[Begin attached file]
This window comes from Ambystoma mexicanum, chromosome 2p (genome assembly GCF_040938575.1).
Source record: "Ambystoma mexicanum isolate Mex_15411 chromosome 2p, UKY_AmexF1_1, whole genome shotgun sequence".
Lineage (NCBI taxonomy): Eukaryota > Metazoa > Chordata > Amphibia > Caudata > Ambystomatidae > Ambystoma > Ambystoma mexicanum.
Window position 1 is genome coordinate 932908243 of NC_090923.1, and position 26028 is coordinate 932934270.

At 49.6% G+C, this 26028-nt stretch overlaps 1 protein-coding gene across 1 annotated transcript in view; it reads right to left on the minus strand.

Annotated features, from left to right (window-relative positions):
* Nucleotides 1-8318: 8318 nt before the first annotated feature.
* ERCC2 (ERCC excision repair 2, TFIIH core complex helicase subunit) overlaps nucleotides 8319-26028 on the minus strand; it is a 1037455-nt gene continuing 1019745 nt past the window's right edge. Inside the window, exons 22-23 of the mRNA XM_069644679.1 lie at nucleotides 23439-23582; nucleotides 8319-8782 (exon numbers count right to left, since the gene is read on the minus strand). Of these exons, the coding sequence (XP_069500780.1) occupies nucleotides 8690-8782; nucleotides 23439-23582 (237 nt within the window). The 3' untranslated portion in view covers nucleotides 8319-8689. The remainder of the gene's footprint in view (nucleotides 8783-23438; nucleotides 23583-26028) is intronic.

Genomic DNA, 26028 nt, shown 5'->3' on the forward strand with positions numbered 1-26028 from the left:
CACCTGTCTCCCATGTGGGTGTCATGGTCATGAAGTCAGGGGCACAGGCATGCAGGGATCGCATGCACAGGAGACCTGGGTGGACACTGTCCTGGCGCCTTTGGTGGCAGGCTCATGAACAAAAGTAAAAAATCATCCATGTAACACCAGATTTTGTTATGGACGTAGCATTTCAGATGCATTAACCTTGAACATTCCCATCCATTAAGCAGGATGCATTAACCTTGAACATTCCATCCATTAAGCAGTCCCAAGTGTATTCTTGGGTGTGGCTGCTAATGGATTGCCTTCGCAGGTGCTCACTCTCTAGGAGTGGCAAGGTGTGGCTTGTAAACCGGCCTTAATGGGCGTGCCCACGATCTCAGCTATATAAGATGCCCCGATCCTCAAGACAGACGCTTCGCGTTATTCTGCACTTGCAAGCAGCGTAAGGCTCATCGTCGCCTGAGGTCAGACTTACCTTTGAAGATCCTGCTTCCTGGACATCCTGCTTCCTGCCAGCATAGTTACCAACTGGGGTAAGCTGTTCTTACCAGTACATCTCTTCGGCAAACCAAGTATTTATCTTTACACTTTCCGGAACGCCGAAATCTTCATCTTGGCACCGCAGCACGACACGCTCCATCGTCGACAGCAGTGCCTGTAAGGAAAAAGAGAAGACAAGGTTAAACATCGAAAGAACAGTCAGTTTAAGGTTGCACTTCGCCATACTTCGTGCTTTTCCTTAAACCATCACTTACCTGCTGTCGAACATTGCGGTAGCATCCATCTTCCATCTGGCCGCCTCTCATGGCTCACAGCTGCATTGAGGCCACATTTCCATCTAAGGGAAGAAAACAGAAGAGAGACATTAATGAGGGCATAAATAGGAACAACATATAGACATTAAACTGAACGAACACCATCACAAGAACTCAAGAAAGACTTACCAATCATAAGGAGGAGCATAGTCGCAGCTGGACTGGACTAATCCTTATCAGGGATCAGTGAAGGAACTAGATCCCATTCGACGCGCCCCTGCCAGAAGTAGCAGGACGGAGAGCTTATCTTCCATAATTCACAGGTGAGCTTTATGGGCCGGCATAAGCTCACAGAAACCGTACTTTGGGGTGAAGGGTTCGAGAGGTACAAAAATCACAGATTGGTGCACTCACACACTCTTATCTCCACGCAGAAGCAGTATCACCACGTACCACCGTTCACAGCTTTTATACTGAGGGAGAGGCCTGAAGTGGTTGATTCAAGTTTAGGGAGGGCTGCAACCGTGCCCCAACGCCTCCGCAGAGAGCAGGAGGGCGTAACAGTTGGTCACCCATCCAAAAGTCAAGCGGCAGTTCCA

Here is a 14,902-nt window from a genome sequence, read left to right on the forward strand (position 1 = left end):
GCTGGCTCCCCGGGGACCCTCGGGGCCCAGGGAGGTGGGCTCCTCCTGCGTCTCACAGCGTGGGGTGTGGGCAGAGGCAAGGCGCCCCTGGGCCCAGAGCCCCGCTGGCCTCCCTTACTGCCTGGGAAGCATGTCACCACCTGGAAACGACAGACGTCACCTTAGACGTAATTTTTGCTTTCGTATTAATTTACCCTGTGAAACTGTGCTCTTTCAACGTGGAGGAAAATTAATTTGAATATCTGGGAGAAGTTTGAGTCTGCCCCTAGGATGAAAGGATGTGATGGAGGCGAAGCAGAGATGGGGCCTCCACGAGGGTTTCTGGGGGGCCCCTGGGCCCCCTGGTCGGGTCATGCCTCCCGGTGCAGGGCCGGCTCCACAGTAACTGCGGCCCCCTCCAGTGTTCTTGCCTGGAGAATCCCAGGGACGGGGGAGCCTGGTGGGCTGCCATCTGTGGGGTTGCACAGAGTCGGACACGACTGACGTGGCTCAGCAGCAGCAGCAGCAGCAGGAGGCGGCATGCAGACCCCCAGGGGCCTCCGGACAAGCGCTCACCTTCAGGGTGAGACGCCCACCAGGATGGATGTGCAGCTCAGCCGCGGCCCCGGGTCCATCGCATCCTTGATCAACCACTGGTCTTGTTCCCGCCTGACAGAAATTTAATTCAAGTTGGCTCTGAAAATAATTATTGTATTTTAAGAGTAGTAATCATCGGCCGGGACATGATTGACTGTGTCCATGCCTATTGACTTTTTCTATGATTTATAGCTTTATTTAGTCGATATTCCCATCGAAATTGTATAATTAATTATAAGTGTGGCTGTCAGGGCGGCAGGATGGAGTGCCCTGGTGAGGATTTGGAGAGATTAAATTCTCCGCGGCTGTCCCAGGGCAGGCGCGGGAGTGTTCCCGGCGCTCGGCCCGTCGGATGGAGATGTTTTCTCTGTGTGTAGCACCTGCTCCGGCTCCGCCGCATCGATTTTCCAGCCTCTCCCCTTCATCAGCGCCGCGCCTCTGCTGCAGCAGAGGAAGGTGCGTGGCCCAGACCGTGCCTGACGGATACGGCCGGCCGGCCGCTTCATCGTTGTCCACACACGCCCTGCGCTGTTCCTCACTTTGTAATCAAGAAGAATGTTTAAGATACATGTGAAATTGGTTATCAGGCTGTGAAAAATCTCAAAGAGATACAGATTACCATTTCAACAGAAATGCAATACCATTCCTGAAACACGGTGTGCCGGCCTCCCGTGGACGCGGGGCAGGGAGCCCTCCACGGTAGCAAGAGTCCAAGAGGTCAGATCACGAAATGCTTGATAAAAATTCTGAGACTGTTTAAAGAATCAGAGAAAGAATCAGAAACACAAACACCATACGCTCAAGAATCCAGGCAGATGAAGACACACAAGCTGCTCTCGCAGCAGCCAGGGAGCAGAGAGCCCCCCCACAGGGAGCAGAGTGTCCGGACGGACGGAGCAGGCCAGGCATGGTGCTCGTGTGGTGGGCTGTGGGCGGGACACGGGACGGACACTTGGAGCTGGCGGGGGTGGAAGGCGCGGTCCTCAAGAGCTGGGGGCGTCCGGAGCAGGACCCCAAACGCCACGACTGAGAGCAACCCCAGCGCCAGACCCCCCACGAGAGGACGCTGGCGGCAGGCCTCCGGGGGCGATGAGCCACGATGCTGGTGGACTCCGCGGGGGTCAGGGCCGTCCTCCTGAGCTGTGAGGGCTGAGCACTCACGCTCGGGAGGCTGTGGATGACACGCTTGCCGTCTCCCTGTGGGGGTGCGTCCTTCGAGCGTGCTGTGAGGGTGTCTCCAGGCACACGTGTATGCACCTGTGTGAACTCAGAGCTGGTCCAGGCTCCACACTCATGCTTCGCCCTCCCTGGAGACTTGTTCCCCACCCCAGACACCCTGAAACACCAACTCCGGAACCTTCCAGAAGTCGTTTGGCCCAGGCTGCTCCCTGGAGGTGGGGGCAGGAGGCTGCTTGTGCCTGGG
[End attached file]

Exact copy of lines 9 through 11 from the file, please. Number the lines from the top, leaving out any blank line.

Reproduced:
Genomic DNA, 26028 nt, shown 5'->3' on the forward strand with positions numbered 1-26028 from the left:
CACCTGTCTCCCATGTGGGTGTCATGGTCATGAAGTCAGGGGCACAGGCATGCAGGGATCGCATGCACAGGAGACCTGGGTGGACACTGTCCTGGCGCCTTTGGTGGCAGGCTCATGAACAAAAGTAAAAAATCATCCATGTAACACCAGATTTTGTTATGGACGTAGCATTTCAGATGCATTAACCTTGAACATTCCCATCCATTAAGCAGGATGCATTAACCTTGAACATTCCATCCATTAAGCAGTCCCAAGTGTATTCTTGGGTGTGGCTGCTAATGGATTGCCTTCGCAGGTGCTCACTCTCTAGGAGTGGCAAGGTGTGGCTTGTAAACCGGCCTTAATGGGCGTGCCCACGATCTCAGCTATATAAGATGCCCCGATCCTCAAGACAGACGCTTCGCGTTATTCTGCACTTGCAAGCAGCGTAAGGCTCATCGTCGCCTGAGGTCAGACTTACCTTTGAAGATCCTGCTTCCTGGACATCCTGCTTCCTGCCAGCATAGTTACCAACTGGGGTAAGCTGTTCTTACCAGTACATCTCTTCGGCAAACCAAGTATTTATCTTTACACTTTCCGGAACGCCGAAATCTTCATCTTGGCACCGCAGCACGACACGCTCCATCGTCGACAGCAGTGCCTGTAAGGAAAAAGAGAAGACAAGGTTAAACATCGAAAGAACAGTCAGTTTAAGGTTGCACTTCGCCATACTTCGTGCTTTTCCTTAAACCATCACTTACCTGCTGTCGAACATTGCGGTAGCATCCATCTTCCATCTGGCCGCCTCTCATGGCTCACAGCTGCATTGAGGCCACATTTCCATCTAAGGGAAGAAAACAGAAGAGAGACATTAATGAGGGCATAAATAGGAACAACATATAGACATTAAACTGAACGAACACCATCACAAGAACTCAAGAAAGACTTACCAATCATAAGGAGGAGCATAGTCGCAGCTGGACTGGACTAATCCTTATCAGGGATCAGTGAAGGAACTAGATCCCATTCGACGCGCCCCTGCCAGAAGTAGCAGGACGGAGAGCTTATCTTCCATAATTCACAGGTGAGCTTTATGGGCCGGCATAAGCTCACAGAAACCGTACTTTGGGGTGAAGGGTTCGAGAGGTACAAAAATCACAGATTGGTGCACTCACACACTCTTATCTCCACGCAGAAGCAGTATCACCACGTACCACCGTTCACAGCTTTTATACTGAGGGAGAGGCCTGAAGTGGTTGATTCAAGTTTAGGGAGGGCTGCAACCGTGCCCCAACGCCTCCGCAGAGAGCAGGAGGGCGTAACAGTTGGTCACCCATCCAAAAGTCAAGCGGCAGTTCCA

Here is a 14,902-nt window from a genome sequence, read left to right on the forward strand (position 1 = left end):